First published in 1982. People care about places. Inhabitants demand more participation in the changes proposed for their local environments, activists urge greater protection of countryside and natural environments, decision-makers feel threatened by the antagonism aroused by their powers and plans. The essays in this book have been drawn together to discover what lies behind these expressions of concern and discontent.
Valued environments are places for which people feel commitment and affection, places which support a sense of personal identity and well-being. The authors explore the character and constituents of valued environments asking how our experiences of environments may be enhanced. What is the impact of environmental change? How can the future be accommodated in both rural and urban environments without destroying their essential qualities? The reader will find substantive evidence from case studies of environments valued by inhabitants and outsiders which answer these questions. Examples are taken from wilderness areas, fenland, market towns and large cities, commercial streets and residential neighbourhoods, environments of the past and those imagined in science fiction. The essays are united in their focus on the meaning of places and landscapes.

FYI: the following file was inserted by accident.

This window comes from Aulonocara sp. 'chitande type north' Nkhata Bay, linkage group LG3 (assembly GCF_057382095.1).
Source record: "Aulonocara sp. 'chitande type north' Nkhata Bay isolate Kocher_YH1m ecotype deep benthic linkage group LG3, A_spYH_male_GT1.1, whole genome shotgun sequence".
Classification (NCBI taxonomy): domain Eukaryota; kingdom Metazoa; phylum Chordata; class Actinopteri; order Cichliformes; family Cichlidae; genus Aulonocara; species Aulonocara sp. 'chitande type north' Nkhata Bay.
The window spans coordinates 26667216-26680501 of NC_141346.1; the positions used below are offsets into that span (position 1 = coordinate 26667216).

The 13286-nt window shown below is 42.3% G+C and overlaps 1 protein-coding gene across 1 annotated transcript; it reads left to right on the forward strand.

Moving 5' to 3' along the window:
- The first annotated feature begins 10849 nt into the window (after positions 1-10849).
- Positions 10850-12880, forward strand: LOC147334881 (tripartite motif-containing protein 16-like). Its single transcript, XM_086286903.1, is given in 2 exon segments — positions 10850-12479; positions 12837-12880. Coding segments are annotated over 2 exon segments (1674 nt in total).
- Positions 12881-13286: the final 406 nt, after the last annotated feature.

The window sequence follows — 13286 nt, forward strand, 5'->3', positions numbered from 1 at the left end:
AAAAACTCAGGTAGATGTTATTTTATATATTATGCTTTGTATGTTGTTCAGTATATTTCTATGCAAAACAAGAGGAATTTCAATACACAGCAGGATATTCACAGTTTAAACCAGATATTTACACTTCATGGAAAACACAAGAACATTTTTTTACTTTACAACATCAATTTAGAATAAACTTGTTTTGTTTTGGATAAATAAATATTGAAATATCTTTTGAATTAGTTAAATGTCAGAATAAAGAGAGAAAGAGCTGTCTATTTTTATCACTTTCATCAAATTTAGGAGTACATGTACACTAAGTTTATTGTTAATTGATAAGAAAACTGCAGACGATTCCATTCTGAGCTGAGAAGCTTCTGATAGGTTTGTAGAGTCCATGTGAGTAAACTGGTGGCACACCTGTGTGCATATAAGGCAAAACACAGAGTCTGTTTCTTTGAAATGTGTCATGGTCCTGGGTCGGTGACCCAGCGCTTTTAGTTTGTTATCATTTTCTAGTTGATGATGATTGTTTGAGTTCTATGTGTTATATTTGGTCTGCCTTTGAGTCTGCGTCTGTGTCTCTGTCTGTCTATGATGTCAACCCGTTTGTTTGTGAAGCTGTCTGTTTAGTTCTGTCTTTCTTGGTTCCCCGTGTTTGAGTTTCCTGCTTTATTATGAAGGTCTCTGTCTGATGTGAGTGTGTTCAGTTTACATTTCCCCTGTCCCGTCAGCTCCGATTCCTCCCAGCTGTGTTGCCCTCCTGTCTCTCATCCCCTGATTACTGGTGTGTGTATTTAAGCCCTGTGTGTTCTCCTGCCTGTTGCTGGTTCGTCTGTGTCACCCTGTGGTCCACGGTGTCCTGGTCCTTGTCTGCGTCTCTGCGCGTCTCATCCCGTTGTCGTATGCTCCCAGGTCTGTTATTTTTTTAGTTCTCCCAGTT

The subtle but highly significant role of valued environments is examined thoroughly in the book. It will be of interest to all who care deeply about their surroundings, reflecting perhaps some of their own experiences as well as conveying information about the environmental experiences of others. Students of geography, environmental planning and conservation should also find the book directly relevant to their interests in man-environment relationships.